The American-made movies, 2014’s Godzilla and now director Michael Dougherty’s Godzilla: King of the Monsters, position him as a creature whose destructive tendencies are at least targeted at other monsters rather than humanity. While this year’s sequel keeps namechecking climate change (which as our own Dom Sinacola points out is just standard practice now), it’s a bit of a muddled message. The eco-terrorists seeking to rectify the situation suffer from the Killmonger conundrum, i.e., they are obviously in the right but we can’t root for them because they use terrible, unhinged tactics—in this case, waking up King Ghidorah and the other ancient monsters. The humans discover that King Ghidorah is actually an invasive species, so I guess the full severity of this problem isn’t really on us after all. And rather than function as the heedless vengeance of nature, the credits scenes seem to imply that the murderous radiation that always follows in Godzilla’s wake is actually doing things like repairing the Great Barrier Reef.

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King of the Monsters is some wild fun that ends in the human characters gawping in terror at a roaring Godzilla surrounded by the monsters who have no choice but to bend the knee, a scene very much in line with the spirit of a lot of those Toho productions, which gave us plenty of ludicrous kaiju smackdowns and were not above simply hurling every conceivable monster at Godzilla, only for them to have their scaly asses kicked.

If you want a real return to the original spirit of that unexpectedly grim and pensive Gojira from 1954, though, we got it in 2016 courtesy of Neon Genesis Evangelion mastermind Hideaki Anno’s Shin Godzilla, a movie that paradoxically contains lots of scenes of bureaucracy and politicking and yet might be the best Godzilla movie I’ve ever seen.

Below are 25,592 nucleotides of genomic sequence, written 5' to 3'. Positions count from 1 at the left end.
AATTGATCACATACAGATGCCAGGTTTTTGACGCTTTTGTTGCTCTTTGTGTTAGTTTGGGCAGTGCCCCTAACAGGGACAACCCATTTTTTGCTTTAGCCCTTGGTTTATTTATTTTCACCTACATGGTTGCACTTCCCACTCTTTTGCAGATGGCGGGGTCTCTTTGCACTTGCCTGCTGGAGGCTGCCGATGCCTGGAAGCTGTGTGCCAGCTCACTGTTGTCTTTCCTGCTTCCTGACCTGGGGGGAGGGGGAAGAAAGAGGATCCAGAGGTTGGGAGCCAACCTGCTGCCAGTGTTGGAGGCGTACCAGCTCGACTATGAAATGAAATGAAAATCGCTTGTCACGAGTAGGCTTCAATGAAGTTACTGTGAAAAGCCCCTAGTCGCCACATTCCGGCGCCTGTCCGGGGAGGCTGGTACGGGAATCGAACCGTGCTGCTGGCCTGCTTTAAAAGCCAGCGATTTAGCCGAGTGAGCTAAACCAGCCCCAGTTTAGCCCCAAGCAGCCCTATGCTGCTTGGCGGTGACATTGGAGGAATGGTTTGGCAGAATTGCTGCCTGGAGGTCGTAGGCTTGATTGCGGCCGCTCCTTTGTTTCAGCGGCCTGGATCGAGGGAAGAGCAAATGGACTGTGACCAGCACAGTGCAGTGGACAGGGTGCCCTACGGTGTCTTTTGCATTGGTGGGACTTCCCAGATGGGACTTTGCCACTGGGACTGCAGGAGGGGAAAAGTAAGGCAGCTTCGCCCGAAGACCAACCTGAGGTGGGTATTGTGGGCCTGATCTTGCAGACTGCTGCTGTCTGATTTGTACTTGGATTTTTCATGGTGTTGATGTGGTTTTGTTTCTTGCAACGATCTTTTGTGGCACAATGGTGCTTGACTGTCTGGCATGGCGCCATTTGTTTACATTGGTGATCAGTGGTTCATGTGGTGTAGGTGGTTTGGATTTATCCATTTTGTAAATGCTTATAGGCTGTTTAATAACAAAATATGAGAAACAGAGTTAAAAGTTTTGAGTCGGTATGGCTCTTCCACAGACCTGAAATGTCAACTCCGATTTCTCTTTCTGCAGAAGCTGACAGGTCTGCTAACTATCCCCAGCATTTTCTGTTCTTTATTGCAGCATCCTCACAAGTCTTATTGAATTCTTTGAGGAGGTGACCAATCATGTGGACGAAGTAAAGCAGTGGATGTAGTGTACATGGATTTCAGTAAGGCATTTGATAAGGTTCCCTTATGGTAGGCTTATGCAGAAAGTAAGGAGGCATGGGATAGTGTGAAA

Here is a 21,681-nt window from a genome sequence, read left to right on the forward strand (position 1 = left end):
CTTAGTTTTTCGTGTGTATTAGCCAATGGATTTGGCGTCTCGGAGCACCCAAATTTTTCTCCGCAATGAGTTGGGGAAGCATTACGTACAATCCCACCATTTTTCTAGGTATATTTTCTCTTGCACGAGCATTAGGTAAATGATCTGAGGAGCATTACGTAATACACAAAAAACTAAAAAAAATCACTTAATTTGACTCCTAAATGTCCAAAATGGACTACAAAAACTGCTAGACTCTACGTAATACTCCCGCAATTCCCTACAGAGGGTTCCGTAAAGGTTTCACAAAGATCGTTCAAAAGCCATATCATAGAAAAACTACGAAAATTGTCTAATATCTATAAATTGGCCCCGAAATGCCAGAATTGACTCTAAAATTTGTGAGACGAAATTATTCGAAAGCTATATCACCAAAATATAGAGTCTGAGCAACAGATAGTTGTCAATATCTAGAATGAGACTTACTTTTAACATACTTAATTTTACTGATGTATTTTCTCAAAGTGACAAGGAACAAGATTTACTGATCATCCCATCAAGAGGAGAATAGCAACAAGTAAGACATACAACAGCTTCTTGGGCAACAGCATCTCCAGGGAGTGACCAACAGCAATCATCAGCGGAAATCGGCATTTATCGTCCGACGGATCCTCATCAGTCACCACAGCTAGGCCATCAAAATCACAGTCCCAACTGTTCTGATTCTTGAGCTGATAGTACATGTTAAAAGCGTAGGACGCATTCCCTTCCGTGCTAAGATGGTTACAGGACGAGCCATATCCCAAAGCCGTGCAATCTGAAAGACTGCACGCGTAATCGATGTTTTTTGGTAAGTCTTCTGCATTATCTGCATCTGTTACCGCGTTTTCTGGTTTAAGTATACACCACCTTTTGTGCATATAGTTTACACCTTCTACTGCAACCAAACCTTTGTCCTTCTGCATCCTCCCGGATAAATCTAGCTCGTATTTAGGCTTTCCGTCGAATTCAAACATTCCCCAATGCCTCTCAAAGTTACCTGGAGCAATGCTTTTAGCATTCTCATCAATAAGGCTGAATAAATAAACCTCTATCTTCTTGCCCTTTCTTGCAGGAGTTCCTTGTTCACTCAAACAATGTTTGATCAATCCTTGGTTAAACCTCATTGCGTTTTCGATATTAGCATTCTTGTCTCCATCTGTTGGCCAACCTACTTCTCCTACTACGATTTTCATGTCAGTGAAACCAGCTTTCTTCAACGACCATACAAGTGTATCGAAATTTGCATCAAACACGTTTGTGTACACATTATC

Shin Godzilla, a standalone remake of the original movie, features scene after tensely edited scene of government agents who are frantically trying to respond to an impossible scenario in realistic ways. Japan’s own Constitution is invoked at one point: How can the nation’s Self Defense Force respond to a giant nuclear death lizard if the law of the land specifically disallows mobilization except in the face of “an armed aggressor nation?” Faced with opening fire on the beast when civilians are in the line of fire, the prime minister balks and aborts, speechifies about how he can’t abandon Tokyo now. His chopper then gets unceremoniously nuked out of the air by Godzilla, because Shin Godzilla also features some of the most awe-inspiring destruction of any in the series.

It’s impossible not to see a statement on what awaits all of us as the seas rise, as hurricanes grow in power, as we keep voting in governments that are more interested in being mean to brown people than in fixing our sewage systems and cutting carbon emissions. Rooms full of smart, serious people will huddle around screens, gray old men with brass on their hats will assure some overwhelmed guy in a suit who got himself into it for the media attention and the pension that they’ve planned for every contingency.

They are all of them nothing to Godzilla—a monster birthed in his creator’s minds by the Bomb and the quake and the storm, and our puny and shortsighted responses to them. A town hall official in the very first movie cautions against alerting Tokyo of the giant nuclear death lizard because it might harm the economy. As we increasingly despair of a global society that wakes the hell up and realizes there will be no economy at this rate, it becomes harder and harder not to cheer on the king of the monsters and hope we aren’t the ones who end up underfoot.


Kenneth Lowe, they say he’s got to go, go go Godzilla! You can follow him on Twitter or read more at his blog.